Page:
The adhesion of Streptococcus sanguis to hydroxylapatite is a process involving several adhesins and receptors. Binding isotherms and Scatchard plots of the adhesion suggest that cooperative interactions occur at low cell densities. It was found that sulfolane, a hydrophobic-bond diluent, was capable of inhibiting the cooperative adhesion of S. sanguis to saliva-coated hydroxylapatite beads. Sodium thiocyanate, a chaotropic agent, inhibited not only cooperative adhesion, but also the adhesion thought to result from non-cooperative interactions. It is suggested that strong chaotropic agents may not only inhibit adhesin-receptor complexes, but also may influence the secondary/tertiary structures of interacting species.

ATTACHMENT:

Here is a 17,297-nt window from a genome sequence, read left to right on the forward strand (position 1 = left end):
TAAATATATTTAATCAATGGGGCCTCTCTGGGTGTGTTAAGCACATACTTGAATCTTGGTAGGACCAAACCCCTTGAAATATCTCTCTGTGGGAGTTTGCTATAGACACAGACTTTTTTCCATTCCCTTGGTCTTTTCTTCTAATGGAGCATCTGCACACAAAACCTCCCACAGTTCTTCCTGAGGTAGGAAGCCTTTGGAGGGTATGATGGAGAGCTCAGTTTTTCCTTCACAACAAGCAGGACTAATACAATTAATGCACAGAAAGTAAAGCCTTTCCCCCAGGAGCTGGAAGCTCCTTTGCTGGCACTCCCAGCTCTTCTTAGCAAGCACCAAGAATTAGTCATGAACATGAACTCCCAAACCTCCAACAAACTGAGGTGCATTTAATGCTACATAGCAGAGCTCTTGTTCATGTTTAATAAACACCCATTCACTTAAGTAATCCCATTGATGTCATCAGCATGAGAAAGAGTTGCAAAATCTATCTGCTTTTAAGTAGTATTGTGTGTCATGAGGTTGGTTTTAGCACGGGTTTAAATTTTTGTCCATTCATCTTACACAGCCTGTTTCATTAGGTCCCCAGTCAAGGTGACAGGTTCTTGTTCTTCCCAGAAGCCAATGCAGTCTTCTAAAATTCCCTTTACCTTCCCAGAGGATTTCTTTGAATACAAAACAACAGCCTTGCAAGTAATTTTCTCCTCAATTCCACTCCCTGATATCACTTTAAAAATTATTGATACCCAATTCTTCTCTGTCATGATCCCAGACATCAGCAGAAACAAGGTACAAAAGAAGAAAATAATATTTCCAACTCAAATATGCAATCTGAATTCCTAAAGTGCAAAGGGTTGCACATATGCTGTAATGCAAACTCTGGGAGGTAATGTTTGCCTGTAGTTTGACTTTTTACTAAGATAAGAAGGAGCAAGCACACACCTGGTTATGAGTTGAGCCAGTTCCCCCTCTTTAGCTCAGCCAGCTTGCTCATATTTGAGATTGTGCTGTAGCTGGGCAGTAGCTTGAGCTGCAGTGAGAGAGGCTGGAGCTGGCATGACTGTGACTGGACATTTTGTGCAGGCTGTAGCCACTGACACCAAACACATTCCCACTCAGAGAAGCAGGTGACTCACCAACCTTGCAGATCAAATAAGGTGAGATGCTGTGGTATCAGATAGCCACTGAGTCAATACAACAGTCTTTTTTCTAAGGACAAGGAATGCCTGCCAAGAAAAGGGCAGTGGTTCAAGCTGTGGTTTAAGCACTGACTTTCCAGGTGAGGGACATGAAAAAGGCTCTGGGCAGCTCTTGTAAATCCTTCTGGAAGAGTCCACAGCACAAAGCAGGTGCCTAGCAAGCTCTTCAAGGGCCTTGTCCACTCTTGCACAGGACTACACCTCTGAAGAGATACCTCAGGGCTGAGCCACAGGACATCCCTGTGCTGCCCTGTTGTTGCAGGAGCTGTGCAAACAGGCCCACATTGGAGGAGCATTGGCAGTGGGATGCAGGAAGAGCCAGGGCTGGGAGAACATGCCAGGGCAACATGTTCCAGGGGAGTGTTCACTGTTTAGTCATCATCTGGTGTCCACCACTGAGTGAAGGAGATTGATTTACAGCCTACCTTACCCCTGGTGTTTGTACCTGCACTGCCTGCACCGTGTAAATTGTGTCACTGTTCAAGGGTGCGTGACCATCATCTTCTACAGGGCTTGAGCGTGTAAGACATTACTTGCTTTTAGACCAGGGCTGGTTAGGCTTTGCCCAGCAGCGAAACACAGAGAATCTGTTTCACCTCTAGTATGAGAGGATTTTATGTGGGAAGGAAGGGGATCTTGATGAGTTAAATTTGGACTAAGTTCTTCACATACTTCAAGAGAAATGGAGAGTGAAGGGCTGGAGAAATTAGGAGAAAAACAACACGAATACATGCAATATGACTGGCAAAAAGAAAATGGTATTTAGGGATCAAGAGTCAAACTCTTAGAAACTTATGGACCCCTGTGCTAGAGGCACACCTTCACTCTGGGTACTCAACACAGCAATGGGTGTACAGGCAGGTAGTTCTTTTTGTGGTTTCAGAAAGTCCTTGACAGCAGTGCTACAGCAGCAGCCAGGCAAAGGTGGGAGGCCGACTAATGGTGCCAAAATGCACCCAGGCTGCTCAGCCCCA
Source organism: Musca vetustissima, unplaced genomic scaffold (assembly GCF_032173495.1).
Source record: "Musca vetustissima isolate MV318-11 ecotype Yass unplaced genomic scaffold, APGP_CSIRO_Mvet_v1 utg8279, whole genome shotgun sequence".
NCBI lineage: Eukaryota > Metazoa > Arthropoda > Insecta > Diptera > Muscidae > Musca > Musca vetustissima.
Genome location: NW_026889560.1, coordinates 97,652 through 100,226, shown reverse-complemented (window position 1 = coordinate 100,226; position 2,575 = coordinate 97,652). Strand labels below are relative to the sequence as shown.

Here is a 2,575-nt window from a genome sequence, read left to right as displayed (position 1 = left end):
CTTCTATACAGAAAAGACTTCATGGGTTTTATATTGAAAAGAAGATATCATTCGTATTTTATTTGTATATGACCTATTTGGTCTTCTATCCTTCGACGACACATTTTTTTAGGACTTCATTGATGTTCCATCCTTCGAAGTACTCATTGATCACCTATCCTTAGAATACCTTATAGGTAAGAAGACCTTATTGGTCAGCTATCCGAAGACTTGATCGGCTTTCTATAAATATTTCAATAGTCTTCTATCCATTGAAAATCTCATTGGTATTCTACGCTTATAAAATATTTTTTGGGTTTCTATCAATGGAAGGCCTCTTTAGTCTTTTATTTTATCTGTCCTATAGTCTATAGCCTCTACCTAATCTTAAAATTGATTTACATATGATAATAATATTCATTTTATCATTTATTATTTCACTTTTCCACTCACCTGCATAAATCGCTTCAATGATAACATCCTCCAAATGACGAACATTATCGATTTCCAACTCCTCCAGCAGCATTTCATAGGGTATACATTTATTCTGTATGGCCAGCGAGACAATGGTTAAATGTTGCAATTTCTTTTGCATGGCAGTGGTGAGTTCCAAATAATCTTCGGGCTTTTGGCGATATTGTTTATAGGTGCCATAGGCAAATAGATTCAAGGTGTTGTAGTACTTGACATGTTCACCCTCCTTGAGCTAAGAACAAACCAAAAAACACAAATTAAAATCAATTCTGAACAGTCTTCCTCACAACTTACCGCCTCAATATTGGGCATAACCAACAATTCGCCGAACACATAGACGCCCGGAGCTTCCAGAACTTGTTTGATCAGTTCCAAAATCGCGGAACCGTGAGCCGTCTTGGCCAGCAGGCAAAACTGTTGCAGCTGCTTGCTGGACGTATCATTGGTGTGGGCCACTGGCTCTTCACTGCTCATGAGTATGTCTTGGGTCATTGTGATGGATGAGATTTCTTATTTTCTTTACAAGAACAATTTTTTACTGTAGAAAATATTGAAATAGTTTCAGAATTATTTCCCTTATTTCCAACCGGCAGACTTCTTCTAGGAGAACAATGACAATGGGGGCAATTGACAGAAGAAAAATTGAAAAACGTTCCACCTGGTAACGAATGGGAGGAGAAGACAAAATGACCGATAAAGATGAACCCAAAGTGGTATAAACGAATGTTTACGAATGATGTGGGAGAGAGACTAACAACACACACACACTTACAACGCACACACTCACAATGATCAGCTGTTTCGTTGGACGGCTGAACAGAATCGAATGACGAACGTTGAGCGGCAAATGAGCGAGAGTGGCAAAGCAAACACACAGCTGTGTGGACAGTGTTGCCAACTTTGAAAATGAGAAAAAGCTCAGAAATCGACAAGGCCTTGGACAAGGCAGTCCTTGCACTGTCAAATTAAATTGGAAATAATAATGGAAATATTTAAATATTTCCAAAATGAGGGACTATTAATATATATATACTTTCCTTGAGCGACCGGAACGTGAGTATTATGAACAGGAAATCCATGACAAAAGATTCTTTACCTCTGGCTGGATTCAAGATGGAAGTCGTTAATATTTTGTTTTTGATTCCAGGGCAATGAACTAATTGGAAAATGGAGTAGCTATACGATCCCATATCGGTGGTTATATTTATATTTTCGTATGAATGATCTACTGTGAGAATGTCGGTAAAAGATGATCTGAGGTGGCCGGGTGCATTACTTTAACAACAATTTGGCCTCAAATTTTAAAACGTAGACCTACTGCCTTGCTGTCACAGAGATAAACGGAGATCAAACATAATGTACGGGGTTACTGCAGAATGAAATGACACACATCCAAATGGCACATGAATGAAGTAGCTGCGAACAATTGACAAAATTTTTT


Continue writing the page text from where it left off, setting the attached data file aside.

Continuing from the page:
|Number of pages||4|
|Journal||FEMS Microbiology Letters|
|State||Published - 15 Sep 1990|
- Streptococcus sanguis